You have to have a very thick hide to be a prime minister. Particularly an unpopular one. For Julia Gillard, the subtext of virtually every question she is asked is why voters do not like her and whether she can win the support of voters who seem to have already made up their minds.
She doesn't have much to sell back, other than her authority, such as it is, and a demand for respect. She says that if she has done anything unpopular, it has been by being responsible, administering medicine voters needed but didn't like.
''My job as prime minister is to get the big decisions right for our nation today and for the future,'' she told a Perth talkback program this week. ''Some of them aren't popular decisions. Some of them aren't easy decisions. But if they are the right decisions for the future then they have to be made.
''So what I'll be doing is continuing to lead our nation, to make sure we've got the benefits of a strong economy, that we are managing this huge resources boom and sharing its benefits across Western Australia [my emphasis] so people don't feel they are on the sidelines missing out. As well as continuing to improve our hospitals and the services people rely on, whilst we build the education system we need for the future, and very new and important instruments of fairness like the National Disability Insurance Scheme.''
That was in talking to people of a state notably discontent with Labor. On Sunday last, however, she was talking to people of her party (albeit of a state which had chewed and spat it out in only recent times.) The key audience was different, and those she had to impress - key union leaders - different too. Here she was saying that she and Labor had already delivered, particularly on the trade union agenda. And that the alternative was a return to WorkChoices, which she claims is back on the Abbott agenda.
''The fight's on, and we will fight and win it'', she told delegates to the NSW ALP conference. ''I am too proud of what we have achieved for working people to do anything else but fight.
''Safe rates for truckies - we've got it done. New protections for cleaners - done.
''New laws to stop the exploitation of outworkers - done. A fairer deal for decent workers in building and construction - done.'' (Presumably the hint that there might also be indecent workers is why she has not delivered on demands that she drop an agency designed to stop intimidation and bullying.)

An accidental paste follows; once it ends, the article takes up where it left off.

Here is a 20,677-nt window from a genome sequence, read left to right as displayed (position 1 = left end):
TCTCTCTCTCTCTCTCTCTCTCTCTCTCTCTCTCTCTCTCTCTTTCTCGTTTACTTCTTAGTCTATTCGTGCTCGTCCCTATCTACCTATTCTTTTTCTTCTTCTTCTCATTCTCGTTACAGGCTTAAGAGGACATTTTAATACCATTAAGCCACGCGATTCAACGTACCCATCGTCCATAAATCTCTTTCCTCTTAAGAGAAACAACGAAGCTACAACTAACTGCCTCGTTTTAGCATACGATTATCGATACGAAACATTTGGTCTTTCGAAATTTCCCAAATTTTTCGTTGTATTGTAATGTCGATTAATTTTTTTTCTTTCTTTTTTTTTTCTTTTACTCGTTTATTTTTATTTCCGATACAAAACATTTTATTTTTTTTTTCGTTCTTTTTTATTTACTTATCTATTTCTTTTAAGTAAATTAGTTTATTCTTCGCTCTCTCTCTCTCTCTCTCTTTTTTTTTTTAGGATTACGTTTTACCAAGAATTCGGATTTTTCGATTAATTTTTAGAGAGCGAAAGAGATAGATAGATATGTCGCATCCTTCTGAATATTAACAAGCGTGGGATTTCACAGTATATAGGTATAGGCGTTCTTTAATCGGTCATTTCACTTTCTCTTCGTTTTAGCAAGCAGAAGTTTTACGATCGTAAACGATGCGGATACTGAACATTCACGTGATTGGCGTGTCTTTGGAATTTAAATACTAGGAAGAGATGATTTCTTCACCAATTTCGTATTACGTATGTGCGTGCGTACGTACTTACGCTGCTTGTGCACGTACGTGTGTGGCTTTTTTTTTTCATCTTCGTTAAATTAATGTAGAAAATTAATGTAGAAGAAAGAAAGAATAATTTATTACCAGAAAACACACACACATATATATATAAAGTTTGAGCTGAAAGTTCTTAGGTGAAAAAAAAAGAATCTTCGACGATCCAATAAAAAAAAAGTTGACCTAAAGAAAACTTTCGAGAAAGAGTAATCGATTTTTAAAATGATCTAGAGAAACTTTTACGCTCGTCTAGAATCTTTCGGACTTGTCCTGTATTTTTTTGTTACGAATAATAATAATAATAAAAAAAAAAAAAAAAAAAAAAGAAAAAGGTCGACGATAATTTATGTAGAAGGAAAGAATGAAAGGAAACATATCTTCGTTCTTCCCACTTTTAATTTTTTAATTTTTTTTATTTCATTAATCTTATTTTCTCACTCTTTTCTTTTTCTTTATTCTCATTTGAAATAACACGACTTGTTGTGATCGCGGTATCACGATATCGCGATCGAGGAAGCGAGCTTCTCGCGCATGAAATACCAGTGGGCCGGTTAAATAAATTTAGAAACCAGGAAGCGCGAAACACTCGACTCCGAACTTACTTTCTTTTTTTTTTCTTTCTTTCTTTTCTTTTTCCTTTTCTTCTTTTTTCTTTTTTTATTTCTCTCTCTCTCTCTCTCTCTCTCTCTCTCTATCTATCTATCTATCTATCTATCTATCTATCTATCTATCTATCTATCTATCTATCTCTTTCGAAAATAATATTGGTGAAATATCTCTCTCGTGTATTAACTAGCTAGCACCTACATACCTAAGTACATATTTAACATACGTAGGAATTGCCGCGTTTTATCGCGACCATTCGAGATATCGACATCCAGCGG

''Reforms to Australian shipping to keep ships under the Australian flag - done. A Work Force Compact for those who care for our elderly loved ones - done.
''And, because of Labor, all workers can have security in retirement with our historic increase in super from 9 to 12 per cent.''
She spoke also of efforts to close the pay gap between men and women, and of efforts to get better rewards for workers in the welfare sector.
''Delegates, I know you are as proud of this great Labor fair work reform as I am.''
So this, apparently, is what it was all about. And is, perhaps the reason why the trade union movement, as much as the ALP, must dig deep into its resources to fight off the Abbott Coalition at the next election with a campaign particularly focused on warning of the spectre of a return to WorkChoices.
But she was not spruiking her industrial relations reforms as she campaigned around Western Australia. If one reads transcripts of her speeches and statements from her website, one sees that she was campaigning mostly on issues where - judging by the questions, and her defensive answers - she is on the back foot: on her leadership and the polls, on carbon taxes, on boat people, and on environmental impediments to mining developments, and even in attempting to face down Aboriginal opposition to Labor's model of development. Perhaps she personally disarmed some people with her nervous laugh: it's hard to see her having won any arguments, or many votes.
Perhaps not even at the Labor conference, which was distracting itself from reality with unimportant arguments about the destination of the ever-diminishing pile of Labor first preferences, where Gillard argued, unconvincingly, that Labor, under her, was not a brand
but a cause. At the conference, John Faulkner, Labor elder statesman and undertaker, again in self-imposed exile on the Gillard backbench, made some sardonic but unreported remarks:
''Comrades, we've been immersed in an argument about the distribution of preferences while ignoring the reality: you have to win primary votes to have preferences to give. And in case you haven't noticed our primary vote is low and getting lower.